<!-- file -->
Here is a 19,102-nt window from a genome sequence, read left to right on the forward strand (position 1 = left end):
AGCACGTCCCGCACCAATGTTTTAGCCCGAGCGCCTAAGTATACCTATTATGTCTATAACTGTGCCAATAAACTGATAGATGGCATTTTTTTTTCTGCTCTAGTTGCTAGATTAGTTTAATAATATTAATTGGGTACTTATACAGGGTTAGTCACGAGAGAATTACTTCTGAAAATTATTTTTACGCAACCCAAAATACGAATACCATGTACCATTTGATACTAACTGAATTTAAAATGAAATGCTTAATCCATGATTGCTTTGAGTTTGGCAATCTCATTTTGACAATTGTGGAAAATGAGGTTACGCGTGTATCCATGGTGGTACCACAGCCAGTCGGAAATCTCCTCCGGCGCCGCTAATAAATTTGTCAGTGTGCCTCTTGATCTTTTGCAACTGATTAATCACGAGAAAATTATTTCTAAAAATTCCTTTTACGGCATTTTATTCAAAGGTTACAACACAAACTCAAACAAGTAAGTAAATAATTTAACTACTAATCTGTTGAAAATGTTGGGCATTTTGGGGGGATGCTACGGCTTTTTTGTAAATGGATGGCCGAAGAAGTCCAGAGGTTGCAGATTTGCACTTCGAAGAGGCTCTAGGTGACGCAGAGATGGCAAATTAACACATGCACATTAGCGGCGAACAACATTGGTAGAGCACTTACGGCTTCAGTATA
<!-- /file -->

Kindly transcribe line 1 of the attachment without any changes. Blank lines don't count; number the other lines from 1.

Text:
Here is a 19,102-nt window from a genome sequence, read left to right on the forward strand (position 1 = left end):